The Fundamental Core of My Existance

The Alexander Technique has changed my life in the most profound way imaginable. By luck I was introduced to an idea that has become the fundamental core of my experience. It imbues every moment of my life, for I have become physically mindful and am able to decide 'how to be'. I may not make the best choices, but at least I am aware that I am making them. Until I came upon the Technique I was a victim of my circumstances. At twenty-one, I had joined my father in the seemingly inevitable slipped-disc department (sharing the condition created a strange, yet pleasing, bond with him), as well as suffering from chronic indigestion and an excruciating hammer toe. Having suffered from undiagnosed glandular fever for two years, I was also weak and overtired. Since the age of thirteen, when I had grown six inches in six months, a droopy exhaustion was, for me, the norm.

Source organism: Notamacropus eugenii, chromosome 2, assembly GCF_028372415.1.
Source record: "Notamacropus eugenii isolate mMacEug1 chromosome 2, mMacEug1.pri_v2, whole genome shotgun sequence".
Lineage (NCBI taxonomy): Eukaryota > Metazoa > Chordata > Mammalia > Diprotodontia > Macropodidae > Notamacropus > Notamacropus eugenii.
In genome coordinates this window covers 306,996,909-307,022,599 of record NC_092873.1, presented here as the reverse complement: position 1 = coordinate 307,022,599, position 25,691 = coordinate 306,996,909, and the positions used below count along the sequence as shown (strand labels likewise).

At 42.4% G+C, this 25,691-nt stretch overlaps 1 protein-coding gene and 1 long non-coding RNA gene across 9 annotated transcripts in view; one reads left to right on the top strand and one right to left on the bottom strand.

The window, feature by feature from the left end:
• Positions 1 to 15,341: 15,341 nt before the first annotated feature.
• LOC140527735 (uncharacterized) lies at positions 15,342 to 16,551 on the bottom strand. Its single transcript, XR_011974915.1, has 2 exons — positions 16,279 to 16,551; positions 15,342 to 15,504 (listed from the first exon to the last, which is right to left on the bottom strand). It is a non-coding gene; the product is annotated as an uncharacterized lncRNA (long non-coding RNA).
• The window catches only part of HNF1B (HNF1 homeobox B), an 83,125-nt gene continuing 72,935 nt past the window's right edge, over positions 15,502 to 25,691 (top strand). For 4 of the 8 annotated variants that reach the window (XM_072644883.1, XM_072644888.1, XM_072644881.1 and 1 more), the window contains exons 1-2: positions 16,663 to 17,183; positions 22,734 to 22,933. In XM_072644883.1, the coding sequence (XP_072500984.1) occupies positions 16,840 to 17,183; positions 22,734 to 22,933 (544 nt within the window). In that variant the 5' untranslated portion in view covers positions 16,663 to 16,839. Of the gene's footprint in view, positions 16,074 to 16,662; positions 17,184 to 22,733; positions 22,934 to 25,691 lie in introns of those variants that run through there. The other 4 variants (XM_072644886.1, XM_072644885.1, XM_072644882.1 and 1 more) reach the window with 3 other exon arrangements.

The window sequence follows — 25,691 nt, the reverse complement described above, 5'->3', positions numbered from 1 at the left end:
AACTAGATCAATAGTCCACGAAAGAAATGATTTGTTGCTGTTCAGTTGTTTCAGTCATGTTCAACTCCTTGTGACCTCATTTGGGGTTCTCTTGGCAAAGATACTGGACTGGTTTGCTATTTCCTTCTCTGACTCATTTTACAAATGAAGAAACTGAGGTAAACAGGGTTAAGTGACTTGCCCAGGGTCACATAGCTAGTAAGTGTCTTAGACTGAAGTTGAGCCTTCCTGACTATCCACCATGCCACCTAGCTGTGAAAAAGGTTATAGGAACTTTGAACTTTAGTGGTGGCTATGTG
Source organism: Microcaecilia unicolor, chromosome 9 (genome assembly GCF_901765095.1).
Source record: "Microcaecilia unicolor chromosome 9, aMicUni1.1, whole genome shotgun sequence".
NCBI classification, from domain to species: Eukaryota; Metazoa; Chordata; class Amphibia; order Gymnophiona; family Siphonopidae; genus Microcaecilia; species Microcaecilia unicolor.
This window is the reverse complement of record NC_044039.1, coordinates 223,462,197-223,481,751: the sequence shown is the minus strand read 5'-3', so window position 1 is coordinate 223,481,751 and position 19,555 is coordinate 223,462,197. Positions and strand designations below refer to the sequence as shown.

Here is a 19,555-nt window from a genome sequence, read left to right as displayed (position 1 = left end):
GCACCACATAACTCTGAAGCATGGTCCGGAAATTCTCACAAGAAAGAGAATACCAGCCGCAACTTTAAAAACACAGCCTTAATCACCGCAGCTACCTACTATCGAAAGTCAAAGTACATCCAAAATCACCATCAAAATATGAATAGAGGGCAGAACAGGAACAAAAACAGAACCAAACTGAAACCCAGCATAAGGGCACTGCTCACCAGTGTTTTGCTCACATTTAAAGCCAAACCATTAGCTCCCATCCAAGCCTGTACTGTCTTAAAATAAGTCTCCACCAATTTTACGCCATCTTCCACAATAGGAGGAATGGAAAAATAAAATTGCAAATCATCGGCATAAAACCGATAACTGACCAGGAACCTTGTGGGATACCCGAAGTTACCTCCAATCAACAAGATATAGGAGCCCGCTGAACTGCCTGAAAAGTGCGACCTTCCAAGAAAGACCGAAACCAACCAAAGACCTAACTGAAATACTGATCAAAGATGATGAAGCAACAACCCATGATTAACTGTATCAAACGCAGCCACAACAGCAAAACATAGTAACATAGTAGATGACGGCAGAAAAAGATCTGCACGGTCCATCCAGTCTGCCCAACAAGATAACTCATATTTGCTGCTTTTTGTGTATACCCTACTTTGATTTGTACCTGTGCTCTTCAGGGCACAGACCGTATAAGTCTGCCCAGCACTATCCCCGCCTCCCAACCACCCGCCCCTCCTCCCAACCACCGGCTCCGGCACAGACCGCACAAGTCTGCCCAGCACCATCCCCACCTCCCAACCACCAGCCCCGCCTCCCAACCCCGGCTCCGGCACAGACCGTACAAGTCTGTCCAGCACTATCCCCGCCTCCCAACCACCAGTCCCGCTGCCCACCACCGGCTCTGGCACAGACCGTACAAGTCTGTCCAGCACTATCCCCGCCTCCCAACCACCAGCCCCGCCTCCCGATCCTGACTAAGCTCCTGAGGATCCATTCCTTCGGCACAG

Had I not had the great good fortune to have my first lesson in y early twenties I believe that I would still, thirty years later, be droopy and tired with that myriad of painful conditions that seem to beset so many of my middle age friends. I changed because I learned to think differently. I changed because, unenthusiastically at first, I recognised that I I needed to change. It took my poor teachers a great deal of patience and understanding to help e in my attempt to fulfill my potential. For this I am, and always will be, deeply grateful. 

 

Never well coordinated as a child, I became hopelessly incompetent when my growth spurt left me a dizzying six-foot tall in my early teens. Games was the worst part of every week, worse eve than the endless teasing from fellow pupils and unpleasantness from a surprising number of teachers who felt inferior when addressing a taller pupil. I never stooped and was frequently praised for my excellent posture. What this meant was that I stood on one leg and and dropped the other hip, creating many weird angles to compensate, collapsed internally but never, never rounded shoulders. The effect was, I was told, 'too romantic for words'; in reality it was an apologetic attempt to avoid physically dominating those around me. Modelling was suggested, half-heartedly, but I fell at the first casting couch hurdle by running away from an elderly  agent who favoured nude romps in his office.